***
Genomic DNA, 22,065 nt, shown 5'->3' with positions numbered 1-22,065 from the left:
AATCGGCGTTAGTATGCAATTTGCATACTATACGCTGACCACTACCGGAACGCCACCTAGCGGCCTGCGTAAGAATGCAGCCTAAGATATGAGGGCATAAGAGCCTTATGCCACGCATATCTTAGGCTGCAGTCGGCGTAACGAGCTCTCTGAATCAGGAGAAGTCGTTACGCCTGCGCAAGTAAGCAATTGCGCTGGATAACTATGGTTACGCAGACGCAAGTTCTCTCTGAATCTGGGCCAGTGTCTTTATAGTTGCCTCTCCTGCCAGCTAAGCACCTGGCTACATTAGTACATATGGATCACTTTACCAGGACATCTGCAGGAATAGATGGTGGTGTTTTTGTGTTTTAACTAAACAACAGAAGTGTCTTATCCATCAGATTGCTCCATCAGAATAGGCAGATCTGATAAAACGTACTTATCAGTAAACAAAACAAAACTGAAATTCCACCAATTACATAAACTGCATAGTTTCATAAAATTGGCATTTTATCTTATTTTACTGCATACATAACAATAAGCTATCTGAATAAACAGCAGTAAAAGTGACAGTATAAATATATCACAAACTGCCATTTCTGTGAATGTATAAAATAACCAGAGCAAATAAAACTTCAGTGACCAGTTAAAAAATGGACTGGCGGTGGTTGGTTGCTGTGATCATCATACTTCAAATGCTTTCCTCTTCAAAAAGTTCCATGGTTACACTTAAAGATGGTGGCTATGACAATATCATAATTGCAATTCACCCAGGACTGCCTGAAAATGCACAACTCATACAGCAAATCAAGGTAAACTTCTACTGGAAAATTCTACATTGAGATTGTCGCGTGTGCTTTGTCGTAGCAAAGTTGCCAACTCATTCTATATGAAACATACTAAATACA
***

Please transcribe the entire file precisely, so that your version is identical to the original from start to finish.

Genomic DNA, 22,065 nt, shown 5'->3' with positions numbered 1-22,065 from the left:
AATCGGCGTTAGTATGCAATTTGCATACTATACGCTGACCACTACCGGAACGCCACCTAGCGGCCTGCGTAAGAATGCAGCCTAAGATATGAGGGCATAAGAGCCTTATGCCACGCATATCTTAGGCTGCAGTCGGCGTAACGAGCTCTCTGAATCAGGAGAAGTCGTTACGCCTGCGCAAGTAAGCAATTGCGCTGGATAACTATGGTTACGCAGACGCAAGTTCTCTCTGAATCTGGGCCAGTGTCTTTATAGTTGCCTCTCCTGCCAGCTAAGCACCTGGCTACATTAGTACATATGGATCACTTTACCAGGACATCTGCAGGAATAGATGGTGGTGTTTTTGTGTTTTAACTAAACAACAGAAGTGTCTTATCCATCAGATTGCTCCATCAGAATAGGCAGATCTGATAAAACGTACTTATCAGTAAACAAAACAAAACTGAAATTCCACCAATTACATAAACTGCATAGTTTCATAAAATTGGCATTTTATCTTATTTTACTGCATACATAACAATAAGCTATCTGAATAAACAGCAGTAAAAGTGACAGTATAAATATATCACAAACTGCCATTTCTGTGAATGTATAAAATAACCAGAGCAAATAAAACTTCAGTGACCAGTTAAAAAATGGACTGGCGGTGGTTGGTTGCTGTGATCATCATACTTCAAATGCTTTCCTCTTCAAAAAGTTCCATGGTTACACTTAAAGATGGTGGCTATGACAATATCATAATTGCAATTCACCCAGGACTGCCTGAAAATGCACAACTCATACAGCAAATCAAGGTAAACTTCTACTGGAAAATTCTACATTGAGATTGTCGCGTGTGCTTTGTCGTAGCAAAGTTGCCAACTCATTCTATATGAAACATACTAAATACA